# For-loops vs. Matrix Multiplication

I recently stumbled upon a popular deep learning course offered by Stanford, CS231n. After watching the first lecture by Fei Fei Li on the historical context of computer vision, I decided to take on the course remotely. There are a few iterations of the course as it has been offered since 2015. I am following the 2016 lecture which is taught by Andrej Karpathy, who is now the senior director of AI at Tesla. Head over to his YouTube channel for the CS231n playlist. As for the assignment, I am doing the latest one, offered in Spring 2020 as of the time of writing.

In the first assignment, we are asked to implement a classifier called the K-nearest neighbor. I am not going to talk about the classifier itself, but rather how the assignment was structured in order for the students to get a feel of how efficient it is to make use of matrix operation instead of the traditional for-loops.

The dataset used is CIFAR-10. There are 5000 data points in the training set and 500 data points in the test set.

The first step in constructing KNN algorithm is to find the distance. In this example, we will use the Euclidean distance, which is the square root of a difference in distance between two data points. Our goal is to find the Euclidean distance for each point in the train set between every single point in the test set. So we will end up with 5000 * 500 = 2,500,000 points. The image below visualize the idea of Euclidean distance for a single pair of images.

Intuitively, I will iterate through each data point in the train set and at each iteration, I will iterate through each data point in the test set in order to get the distance. In other words, create a double for-loop or a nested loop.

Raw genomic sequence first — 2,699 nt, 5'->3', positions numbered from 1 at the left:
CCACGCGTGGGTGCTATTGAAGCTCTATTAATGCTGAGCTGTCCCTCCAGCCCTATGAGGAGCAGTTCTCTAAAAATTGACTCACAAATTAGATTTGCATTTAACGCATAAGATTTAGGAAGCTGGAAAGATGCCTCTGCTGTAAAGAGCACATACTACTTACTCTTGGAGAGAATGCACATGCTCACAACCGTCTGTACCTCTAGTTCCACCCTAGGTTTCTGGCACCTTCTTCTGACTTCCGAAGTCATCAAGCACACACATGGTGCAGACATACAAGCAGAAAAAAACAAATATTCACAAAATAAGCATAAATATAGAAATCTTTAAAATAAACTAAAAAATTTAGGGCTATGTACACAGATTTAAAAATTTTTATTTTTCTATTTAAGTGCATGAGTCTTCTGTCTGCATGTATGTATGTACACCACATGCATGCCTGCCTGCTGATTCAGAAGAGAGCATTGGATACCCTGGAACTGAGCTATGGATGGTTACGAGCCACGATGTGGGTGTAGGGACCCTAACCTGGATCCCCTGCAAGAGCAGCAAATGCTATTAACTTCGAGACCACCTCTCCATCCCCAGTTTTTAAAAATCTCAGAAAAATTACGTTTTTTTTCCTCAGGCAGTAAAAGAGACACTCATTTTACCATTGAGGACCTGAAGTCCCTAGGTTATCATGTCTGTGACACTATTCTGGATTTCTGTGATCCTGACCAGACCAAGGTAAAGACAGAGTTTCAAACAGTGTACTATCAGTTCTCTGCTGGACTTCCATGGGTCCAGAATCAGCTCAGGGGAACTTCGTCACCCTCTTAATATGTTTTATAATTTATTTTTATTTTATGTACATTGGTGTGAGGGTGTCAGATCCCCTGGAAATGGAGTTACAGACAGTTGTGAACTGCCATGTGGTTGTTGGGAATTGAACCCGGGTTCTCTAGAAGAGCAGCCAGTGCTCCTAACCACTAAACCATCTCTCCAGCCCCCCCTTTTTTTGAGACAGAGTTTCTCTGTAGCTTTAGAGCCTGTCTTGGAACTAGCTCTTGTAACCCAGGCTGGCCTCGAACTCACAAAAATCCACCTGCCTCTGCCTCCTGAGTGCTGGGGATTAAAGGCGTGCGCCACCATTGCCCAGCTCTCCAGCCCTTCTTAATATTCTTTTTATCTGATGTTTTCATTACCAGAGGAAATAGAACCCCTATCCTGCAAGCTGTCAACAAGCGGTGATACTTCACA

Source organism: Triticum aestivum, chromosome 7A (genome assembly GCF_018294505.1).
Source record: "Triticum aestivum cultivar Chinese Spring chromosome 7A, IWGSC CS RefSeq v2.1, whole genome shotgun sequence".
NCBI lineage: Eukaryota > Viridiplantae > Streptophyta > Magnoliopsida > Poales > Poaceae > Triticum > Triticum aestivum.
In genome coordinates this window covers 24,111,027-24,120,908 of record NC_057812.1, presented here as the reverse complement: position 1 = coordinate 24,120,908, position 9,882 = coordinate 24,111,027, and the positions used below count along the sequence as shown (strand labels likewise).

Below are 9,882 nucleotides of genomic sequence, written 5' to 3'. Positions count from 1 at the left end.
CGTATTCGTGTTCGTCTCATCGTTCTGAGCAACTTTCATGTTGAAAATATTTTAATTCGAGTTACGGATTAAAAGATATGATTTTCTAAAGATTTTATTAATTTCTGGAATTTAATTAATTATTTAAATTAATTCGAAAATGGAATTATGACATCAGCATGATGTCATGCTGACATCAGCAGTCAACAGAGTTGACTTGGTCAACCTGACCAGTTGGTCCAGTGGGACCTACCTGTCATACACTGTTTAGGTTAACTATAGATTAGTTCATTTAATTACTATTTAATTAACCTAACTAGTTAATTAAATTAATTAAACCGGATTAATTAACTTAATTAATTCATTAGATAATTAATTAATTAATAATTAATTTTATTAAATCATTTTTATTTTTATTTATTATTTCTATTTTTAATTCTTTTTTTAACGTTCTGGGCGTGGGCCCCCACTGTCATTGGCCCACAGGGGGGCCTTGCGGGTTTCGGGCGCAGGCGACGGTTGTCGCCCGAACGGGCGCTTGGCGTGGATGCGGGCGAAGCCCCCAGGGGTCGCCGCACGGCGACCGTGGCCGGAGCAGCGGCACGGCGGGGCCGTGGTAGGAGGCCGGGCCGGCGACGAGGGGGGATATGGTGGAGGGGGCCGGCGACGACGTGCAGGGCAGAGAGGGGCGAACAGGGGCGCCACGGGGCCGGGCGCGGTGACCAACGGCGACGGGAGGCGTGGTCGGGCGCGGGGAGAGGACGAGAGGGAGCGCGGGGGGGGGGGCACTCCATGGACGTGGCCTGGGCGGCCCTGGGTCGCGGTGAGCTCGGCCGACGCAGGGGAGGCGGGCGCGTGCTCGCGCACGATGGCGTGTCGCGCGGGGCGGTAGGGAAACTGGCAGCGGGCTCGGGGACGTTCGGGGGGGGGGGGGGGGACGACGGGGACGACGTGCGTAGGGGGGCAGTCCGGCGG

The code snippet above demonstrates a double for-loop. It is quite straightforward. Inside the innermost loop, each pixel in the train data is subtracted from the corresponding pixel in the test data before being squared. The square root of the sum of these values would be the distance for this particular test-train pair. The pair is stored in the `dists` matrix according to its `i` and `j` position. Perfect, we’ve now achieved our goal. However, the time complexity for the implementation above is O(n²). This does not look good and will become inefficient for a very large dataset as compute time grows quadratically.

Well, we can speed it up by using only one loop.

`test_val` is (1, 4072) while `train_val` is (5000, 4072). The squared difference between these two variables will result in a (5000, 4072) matrix. The difference is then summed along the row, so it now becomes (5000, 1). After computing square root value for each element, it is then converted to a vector array of size (1, 5000). The vector is stored in the i-th row of `dists`. This approach is more sophisticated and arguably faster than the nested for-loop. But, is this the best we can do? The answer is no.

We can actually ditch the for-loop altogether! But how?

Using the Euclidean distance actually allows us to perform matrix multiplication between the test and train data. Refer to the derived formula, where `x` is a test data and `y` is a train data. In terms of code, not only we got rid of the for-loop, it’s also cleaner and more concise. Firstly, we define `x2` and `y2` to be equal to the sum of the square along the row for the test data and train data respectively. Then, we compute the dot product between the test data and the transposed train data to get the sum of multiplication between the two sets of data. Lastly, a set(or a matrix rather) of distances is calculated based on the derived formula.

Check out the Medium post below to learn about `np.newaxis`.

The code snippet below compares the speed between the implementations.

Note that using a single for-loop is only slightly faster than the nested for-loop, and the winner is clearly the one with no loops!

## Final thoughts

When dealing with large datasets, avoid doing inefficient computation and find the best way to minimize computation time. For this problem, knowledge in linear algebra, specifically matrix multiplication comes in handy. There are so many free resources out there to learn linear algebra, but I particularly enjoy the linear algebra series by 3blue1brown and I hope you would too!

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